Earlier this week, a story broke about a woman, 24 year old Kelli Chapman, had been attacked and killed by her "two pet pit bulls" in her home in Longville, LA. Her husband, Jason Chapman, reported found his wife dead on the bedroom floor.
Reports were that the dogs (a 4 year old male and a 1 year old female) were like family to the couple. "The couple had the dogs since they were pups. They raised them. The dogs slept with them. They were part of the family," said one family member. Kelli's arms were fairly badly bruised and it looked like she was involved in some sort of struggle.
This story got picked up in several news outlets (pretty much as it ran in the story above). The implied note here is that these "family dogs" just snapped and killed their unsuspecting owner.
The story then caused the media to create a lot of controversy regarding the "breed" of dog involved in the case, and whether or not they should be banned. Some areas even ran stories on why even trained pit bulls can suddenly attack. (If you want a good breakdown on this story, check out Caveat's interpretation here.) KLTV in Tyler, TX even got a quote from the Tyler animal Control officer Shawn Markmann talking about the mythical 2000 pounds per square inch bite pressure that someone threw out in an a news article 15 years ago and still perpetuates today in spite of no scientific evidence that even remotely supports this "stat".
Meanwhile, one news source actually did a little digging on the attack (I've yet to find this having run any any other place, which is pretty telling that the media prefers a good story vs the actual truth).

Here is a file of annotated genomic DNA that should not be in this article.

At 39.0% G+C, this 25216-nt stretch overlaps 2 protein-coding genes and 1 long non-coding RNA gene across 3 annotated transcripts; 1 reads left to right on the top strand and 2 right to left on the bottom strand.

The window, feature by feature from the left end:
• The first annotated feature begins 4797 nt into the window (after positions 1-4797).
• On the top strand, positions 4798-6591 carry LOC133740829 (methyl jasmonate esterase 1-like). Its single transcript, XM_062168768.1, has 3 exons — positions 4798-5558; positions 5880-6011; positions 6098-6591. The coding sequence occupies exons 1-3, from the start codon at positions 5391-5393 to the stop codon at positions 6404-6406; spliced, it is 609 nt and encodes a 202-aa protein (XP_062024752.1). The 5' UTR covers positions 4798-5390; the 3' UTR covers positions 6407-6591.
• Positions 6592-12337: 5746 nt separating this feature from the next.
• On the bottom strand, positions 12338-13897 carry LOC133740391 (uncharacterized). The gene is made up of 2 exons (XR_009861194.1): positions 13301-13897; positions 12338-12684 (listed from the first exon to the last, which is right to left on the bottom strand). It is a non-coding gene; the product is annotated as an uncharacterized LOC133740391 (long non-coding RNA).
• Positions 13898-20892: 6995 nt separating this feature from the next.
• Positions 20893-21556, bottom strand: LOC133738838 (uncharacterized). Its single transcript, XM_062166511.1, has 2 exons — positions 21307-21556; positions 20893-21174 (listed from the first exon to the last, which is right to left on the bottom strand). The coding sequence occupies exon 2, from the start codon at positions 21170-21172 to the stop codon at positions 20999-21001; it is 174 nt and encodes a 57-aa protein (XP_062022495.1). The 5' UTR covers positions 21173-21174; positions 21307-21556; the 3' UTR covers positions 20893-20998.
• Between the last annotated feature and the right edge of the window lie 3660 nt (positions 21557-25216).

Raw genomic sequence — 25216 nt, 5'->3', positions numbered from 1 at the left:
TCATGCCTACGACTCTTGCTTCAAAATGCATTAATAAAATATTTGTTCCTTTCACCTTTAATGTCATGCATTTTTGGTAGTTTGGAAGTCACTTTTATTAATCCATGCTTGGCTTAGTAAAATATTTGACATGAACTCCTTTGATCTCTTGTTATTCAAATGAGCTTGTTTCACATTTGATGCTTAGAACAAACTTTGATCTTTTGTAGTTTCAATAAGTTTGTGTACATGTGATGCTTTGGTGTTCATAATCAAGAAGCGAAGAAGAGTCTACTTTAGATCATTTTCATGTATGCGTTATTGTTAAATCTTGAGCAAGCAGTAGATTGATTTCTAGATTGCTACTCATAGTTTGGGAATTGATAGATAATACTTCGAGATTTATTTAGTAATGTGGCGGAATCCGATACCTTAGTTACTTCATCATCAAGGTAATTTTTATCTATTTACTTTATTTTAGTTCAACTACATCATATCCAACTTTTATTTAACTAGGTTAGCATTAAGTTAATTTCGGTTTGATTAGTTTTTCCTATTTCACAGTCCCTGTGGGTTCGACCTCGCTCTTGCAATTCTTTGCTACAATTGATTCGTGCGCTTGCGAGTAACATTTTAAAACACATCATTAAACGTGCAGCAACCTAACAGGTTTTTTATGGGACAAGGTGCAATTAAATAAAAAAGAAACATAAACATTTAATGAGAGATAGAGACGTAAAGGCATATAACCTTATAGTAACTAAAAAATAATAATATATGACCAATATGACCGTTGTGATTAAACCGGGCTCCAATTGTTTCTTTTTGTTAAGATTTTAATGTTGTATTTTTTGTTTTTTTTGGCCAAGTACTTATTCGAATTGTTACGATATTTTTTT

Turns out that in October 2006, the area narcotics task force and SWAT team raided the Chapman's home and arrested the couple for having methamphetamines and other drug items. During that raid, one of the couple's dogs attacked an officer and was shot and killed (which explains why one of their dogs is about a year old). Meanwhile, apparently Kelli also was prone to having seizures and it appears likely that she had a seizure and the dogs may have freaked out during the seizure and bitten her. The bruises on the arms are likely from her flailing during the seizure.
So does that change the story? While tragic that the woman is dead, the story has now turned from happy young couple who's 'pit bulls' just snapped and turned on their owner where the woman died in a heavy struggle, to a story about a woman with a history of meth usage that had a seizure and the dogs freaked out during the seizure and fatally bit her.
The story looks completely different now. And yet the debate goes on.